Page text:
Malice (cont)

Does the FELONY MURDER RULE apply?


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Malice (cont)

Felony Murder Rule - Was the crime an INHERENTLY DANGEROUS felony?


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Malice (cont)

Felony Murder Rule - Dangerous By Definition


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Felonies such as arson, burglary, rape, robbery and kidnapping.


3.) If malice exists, then MURDER unless:

JUSTIFICATION


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Where there is adequate justification for a homicide, no crime has been committed.


Justification (cont)

Was the victim engaged in the COMMISSION OF A CRIMEIf so, does either CRIME PREVENTION or APPREHENSION OF A FLEEING FELON apply?


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Justification (cont)

Can the defendant claim either SELF DEFENSE or DEFENSE OF OTHERS?


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Justification (cont)

Did the defendant act under a REASONABLE AND GOOD FAITH MISTAKE?


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EXCUSE
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A homicide that is excused, relieves a defendant of criminal liability.


Excuse (cont)

Was the defendant TOO YOUNG to be criminally liable?


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Excuse (cont)

Was the defendant INSANE?


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If the defendant is insane at the time of a homicide, no criminal liability will be imposed.


Excuse (cont)

Three Tests For Insanity


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1. M'Naghten Rule

2. The "Irresistible Impulse" Test

 3. The Model Penal Code Or Substantial Capacity Test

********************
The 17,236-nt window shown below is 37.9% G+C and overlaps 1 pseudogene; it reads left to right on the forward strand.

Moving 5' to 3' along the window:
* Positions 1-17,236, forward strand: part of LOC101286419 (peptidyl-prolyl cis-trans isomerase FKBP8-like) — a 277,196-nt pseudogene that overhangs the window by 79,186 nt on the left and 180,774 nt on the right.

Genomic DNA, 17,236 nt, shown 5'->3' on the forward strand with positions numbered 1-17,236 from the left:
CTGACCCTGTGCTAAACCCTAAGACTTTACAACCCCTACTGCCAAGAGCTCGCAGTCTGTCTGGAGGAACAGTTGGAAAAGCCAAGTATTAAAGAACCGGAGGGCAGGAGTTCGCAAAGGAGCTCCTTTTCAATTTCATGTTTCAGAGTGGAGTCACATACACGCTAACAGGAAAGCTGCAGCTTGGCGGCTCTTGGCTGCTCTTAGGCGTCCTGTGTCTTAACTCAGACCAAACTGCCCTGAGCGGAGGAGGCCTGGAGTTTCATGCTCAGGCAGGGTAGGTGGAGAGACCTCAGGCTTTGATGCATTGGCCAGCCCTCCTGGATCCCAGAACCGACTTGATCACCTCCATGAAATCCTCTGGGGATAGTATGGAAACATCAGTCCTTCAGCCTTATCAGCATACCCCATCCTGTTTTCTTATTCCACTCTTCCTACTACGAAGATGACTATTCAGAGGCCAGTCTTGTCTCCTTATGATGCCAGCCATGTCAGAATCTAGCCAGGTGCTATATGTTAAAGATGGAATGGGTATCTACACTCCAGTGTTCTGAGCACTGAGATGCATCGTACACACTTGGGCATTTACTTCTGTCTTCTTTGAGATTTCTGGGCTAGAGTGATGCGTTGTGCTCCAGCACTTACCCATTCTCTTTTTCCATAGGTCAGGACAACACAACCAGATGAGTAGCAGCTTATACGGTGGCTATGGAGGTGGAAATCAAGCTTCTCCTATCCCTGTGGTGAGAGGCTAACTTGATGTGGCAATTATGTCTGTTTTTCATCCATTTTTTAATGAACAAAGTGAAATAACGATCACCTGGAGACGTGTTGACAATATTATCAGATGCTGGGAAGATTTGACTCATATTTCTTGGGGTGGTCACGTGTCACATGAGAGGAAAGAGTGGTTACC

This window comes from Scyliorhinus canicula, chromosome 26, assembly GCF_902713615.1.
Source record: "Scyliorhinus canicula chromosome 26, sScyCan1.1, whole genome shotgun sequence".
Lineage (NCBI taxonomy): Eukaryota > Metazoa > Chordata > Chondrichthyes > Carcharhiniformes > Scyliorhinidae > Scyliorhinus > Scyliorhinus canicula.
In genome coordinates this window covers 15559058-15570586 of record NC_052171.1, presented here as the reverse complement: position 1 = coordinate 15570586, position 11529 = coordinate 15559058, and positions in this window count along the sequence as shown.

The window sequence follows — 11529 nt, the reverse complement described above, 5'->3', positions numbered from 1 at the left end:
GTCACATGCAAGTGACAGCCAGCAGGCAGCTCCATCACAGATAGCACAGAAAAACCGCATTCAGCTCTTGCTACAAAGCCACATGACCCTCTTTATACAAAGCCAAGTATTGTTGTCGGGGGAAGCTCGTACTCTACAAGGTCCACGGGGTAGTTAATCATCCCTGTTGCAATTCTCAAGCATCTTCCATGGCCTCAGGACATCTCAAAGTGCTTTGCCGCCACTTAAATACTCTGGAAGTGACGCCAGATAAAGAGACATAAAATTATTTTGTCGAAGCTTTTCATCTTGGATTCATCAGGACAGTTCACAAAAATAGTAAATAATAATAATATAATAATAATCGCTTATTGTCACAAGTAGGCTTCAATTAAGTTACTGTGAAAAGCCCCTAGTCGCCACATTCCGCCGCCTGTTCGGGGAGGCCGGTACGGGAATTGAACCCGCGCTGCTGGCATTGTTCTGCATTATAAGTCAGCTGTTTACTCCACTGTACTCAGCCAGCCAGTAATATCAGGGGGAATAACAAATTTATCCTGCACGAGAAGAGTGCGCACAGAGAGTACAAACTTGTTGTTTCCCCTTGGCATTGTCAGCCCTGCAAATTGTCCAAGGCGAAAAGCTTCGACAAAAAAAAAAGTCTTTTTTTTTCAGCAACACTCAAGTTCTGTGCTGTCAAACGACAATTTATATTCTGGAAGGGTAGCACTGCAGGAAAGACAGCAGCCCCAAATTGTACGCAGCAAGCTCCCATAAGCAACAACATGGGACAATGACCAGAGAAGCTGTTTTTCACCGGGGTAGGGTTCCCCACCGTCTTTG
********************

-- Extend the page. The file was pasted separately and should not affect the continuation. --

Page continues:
Excuse (cont)

M'Naghten Rule


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1. Did not understand the nature and quality of the act, or

2. Did not know that the act was wrong.


Excuse (cont)

The " Irresistible Impulse" Test


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1. Did not know the nature and quality of the act, or

2. Did not know the act was wrong, or,

3. Even if the defendant knew both of these, was nevertheless unable to control the conduct to conform to the defendant's knowledge.


Excuse (cont)

The Model Penal Code Or Substantial Capacity Test


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1. Appreciate the criminality or wrongfulness of the conduct, or

2. Conform the conduct to what the law requires.


 

Was the defendant INVOLUNTARILY INTOXICATED?


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Intoxication is considered involuntary where a defendant does not know what here she has ingested, ingests an intoxicating substance under duress, or ingests the offending substance pursuant to medical advice while unaware of its effects.


MITIGATION

(converts murder into VOLUNTARY MANSLAUGHTER)


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A homicide which is mitigated is reduced to the lesser crime of voluntary manslaughter.


Mitigation (cont)

Did the defendant act under PROVOCATION?


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Mitigation (cont)

Provocation - Reasonable (Adequate) Provocation?


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Act of provocation must be one that would have caused a reasonable person in defendant some circumstances (and the defendant in fact) to lose his self-control and kill the provoker.


Mitigation (cont)

Provocation - No "Cooling Off"


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Murder may not be mitigated to manslaughter if a defendant actually regains composure (cools off) before killing.

Majority of jurisdictions use reasonable-person test to determine whether sufficient time has passed between the provocation and the homicide such that a reasonable person would have cooled off; if so, the murder charge stands, even if the defendant is still in the "heat of passion."


Mitigation (cont)